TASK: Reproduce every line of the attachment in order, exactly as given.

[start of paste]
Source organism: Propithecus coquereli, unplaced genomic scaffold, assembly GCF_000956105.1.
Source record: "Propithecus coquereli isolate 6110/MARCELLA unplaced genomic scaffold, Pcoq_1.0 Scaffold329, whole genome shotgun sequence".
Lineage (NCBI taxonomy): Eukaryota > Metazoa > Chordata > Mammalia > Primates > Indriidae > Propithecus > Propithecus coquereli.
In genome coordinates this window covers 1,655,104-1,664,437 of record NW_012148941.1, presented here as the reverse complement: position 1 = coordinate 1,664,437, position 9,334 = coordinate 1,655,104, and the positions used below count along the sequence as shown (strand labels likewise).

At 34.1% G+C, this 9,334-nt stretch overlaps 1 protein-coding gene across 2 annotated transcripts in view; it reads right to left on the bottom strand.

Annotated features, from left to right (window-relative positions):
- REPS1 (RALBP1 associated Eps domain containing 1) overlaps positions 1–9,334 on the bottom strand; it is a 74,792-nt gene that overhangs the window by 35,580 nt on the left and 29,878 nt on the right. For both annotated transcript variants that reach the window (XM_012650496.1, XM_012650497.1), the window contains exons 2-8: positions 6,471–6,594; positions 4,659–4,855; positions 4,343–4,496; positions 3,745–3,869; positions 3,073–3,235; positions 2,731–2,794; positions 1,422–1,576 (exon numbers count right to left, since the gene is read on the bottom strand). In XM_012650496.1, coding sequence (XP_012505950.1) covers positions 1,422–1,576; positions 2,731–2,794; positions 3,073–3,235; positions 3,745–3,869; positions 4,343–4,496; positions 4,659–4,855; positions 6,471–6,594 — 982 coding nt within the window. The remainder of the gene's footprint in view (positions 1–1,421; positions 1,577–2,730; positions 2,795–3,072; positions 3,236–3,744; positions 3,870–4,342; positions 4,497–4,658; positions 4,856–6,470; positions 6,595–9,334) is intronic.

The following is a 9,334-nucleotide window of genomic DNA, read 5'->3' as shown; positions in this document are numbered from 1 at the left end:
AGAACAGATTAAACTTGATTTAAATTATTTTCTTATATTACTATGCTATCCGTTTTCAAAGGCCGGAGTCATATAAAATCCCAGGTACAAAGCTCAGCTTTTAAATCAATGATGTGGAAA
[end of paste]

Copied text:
Source organism: Propithecus coquereli, unplaced genomic scaffold, assembly GCF_000956105.1.
Source record: "Propithecus coquereli isolate 6110/MARCELLA unplaced genomic scaffold, Pcoq_1.0 Scaffold329, whole genome shotgun sequence".
Lineage (NCBI taxonomy): Eukaryota > Metazoa > Chordata > Mammalia > Primates > Indriidae > Propithecus > Propithecus coquereli.
In genome coordinates this window covers 1,655,104-1,664,437 of record NW_012148941.1, presented here as the reverse complement: position 1 = coordinate 1,664,437, position 9,334 = coordinate 1,655,104, and the positions used below count along the sequence as shown (strand labels likewise).

At 34.1% G+C, this 9,334-nt stretch overlaps 1 protein-coding gene across 2 annotated transcripts in view; it reads right to left on the bottom strand.

Annotated features, from left to right (window-relative positions):
- REPS1 (RALBP1 associated Eps domain containing 1) overlaps positions 1–9,334 on the bottom strand; it is a 74,792-nt gene that overhangs the window by 35,580 nt on the left and 29,878 nt on the right. For both annotated transcript variants that reach the window (XM_012650496.1, XM_012650497.1), the window contains exons 2-8: positions 6,471–6,594; positions 4,659–4,855; positions 4,343–4,496; positions 3,745–3,869; positions 3,073–3,235; positions 2,731–2,794; positions 1,422–1,576 (exon numbers count right to left, since the gene is read on the bottom strand). In XM_012650496.1, coding sequence (XP_012505950.1) covers positions 1,422–1,576; positions 2,731–2,794; positions 3,073–3,235; positions 3,745–3,869; positions 4,343–4,496; positions 4,659–4,855; positions 6,471–6,594 — 982 coding nt within the window. The remainder of the gene's footprint in view (positions 1–1,421; positions 1,577–2,730; positions 2,795–3,072; positions 3,236–3,744; positions 3,870–4,342; positions 4,497–4,658; positions 4,856–6,470; positions 6,595–9,334) is intronic.

The following is a 9,334-nucleotide window of genomic DNA, read 5'->3' as shown; positions in this document are numbered from 1 at the left end:
AGAACAGATTAAACTTGATTTAAATTATTTTCTTATATTACTATGCTATCCGTTTTCAAAGGCCGGAGTCATATAAAATCCCAGGTACAAAGCTCAGCTTTTAAATCAATGATGTGGAAA